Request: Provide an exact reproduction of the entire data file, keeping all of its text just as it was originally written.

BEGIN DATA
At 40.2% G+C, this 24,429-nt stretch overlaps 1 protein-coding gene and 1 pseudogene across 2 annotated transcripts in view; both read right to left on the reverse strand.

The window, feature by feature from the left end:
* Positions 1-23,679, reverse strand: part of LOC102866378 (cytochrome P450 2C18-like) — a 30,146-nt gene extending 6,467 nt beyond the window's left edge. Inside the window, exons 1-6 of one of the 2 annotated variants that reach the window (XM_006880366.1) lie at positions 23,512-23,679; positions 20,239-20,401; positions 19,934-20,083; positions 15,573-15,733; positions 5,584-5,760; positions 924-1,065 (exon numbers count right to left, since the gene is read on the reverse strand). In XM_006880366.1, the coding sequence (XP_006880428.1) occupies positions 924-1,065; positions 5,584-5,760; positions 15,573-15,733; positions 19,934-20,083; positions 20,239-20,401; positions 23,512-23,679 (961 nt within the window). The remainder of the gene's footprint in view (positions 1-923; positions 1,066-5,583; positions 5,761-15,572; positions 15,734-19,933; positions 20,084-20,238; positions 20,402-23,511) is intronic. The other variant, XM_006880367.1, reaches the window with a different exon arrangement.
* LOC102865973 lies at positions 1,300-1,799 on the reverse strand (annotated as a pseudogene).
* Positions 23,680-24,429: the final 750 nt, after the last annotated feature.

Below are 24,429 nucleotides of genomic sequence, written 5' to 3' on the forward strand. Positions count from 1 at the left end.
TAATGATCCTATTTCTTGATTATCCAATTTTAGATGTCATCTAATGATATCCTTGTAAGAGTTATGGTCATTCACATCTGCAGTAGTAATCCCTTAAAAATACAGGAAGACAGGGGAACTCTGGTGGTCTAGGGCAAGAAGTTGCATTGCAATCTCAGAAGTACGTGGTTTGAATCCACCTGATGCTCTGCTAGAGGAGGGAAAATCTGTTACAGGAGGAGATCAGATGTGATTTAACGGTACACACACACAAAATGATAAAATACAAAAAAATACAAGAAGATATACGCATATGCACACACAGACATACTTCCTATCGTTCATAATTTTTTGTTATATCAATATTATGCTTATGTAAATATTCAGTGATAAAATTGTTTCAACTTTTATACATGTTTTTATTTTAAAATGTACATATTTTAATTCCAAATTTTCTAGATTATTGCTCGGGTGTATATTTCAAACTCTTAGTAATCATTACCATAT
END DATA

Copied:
At 40.2% G+C, this 24,429-nt stretch overlaps 1 protein-coding gene and 1 pseudogene across 2 annotated transcripts in view; both read right to left on the reverse strand.

The window, feature by feature from the left end:
* Positions 1-23,679, reverse strand: part of LOC102866378 (cytochrome P450 2C18-like) — a 30,146-nt gene extending 6,467 nt beyond the window's left edge. Inside the window, exons 1-6 of one of the 2 annotated variants that reach the window (XM_006880366.1) lie at positions 23,512-23,679; positions 20,239-20,401; positions 19,934-20,083; positions 15,573-15,733; positions 5,584-5,760; positions 924-1,065 (exon numbers count right to left, since the gene is read on the reverse strand). In XM_006880366.1, the coding sequence (XP_006880428.1) occupies positions 924-1,065; positions 5,584-5,760; positions 15,573-15,733; positions 19,934-20,083; positions 20,239-20,401; positions 23,512-23,679 (961 nt within the window). The remainder of the gene's footprint in view (positions 1-923; positions 1,066-5,583; positions 5,761-15,572; positions 15,734-19,933; positions 20,084-20,238; positions 20,402-23,511) is intronic. The other variant, XM_006880367.1, reaches the window with a different exon arrangement.
* LOC102865973 lies at positions 1,300-1,799 on the reverse strand (annotated as a pseudogene).
* Positions 23,680-24,429: the final 750 nt, after the last annotated feature.

Below are 24,429 nucleotides of genomic sequence, written 5' to 3' on the forward strand. Positions count from 1 at the left end.
TAATGATCCTATTTCTTGATTATCCAATTTTAGATGTCATCTAATGATATCCTTGTAAGAGTTATGGTCATTCACATCTGCAGTAGTAATCCCTTAAAAATACAGGAAGACAGGGGAACTCTGGTGGTCTAGGGCAAGAAGTTGCATTGCAATCTCAGAAGTACGTGGTTTGAATCCACCTGATGCTCTGCTAGAGGAGGGAAAATCTGTTACAGGAGGAGATCAGATGTGATTTAACGGTACACACACACAAAATGATAAAATACAAAAAAATACAAGAAGATATACGCATATGCACACACAGACATACTTCCTATCGTTCATAATTTTTTGTTATATCAATATTATGCTTATGTAAATATTCAGTGATAAAATTGTTTCAACTTTTATACATGTTTTTATTTTAAAATGTACATATTTTAATTCCAAATTTTCTAGATTATTGCTCGGGTGTATATTTCAAACTCTTAGTAATCATTACCATAT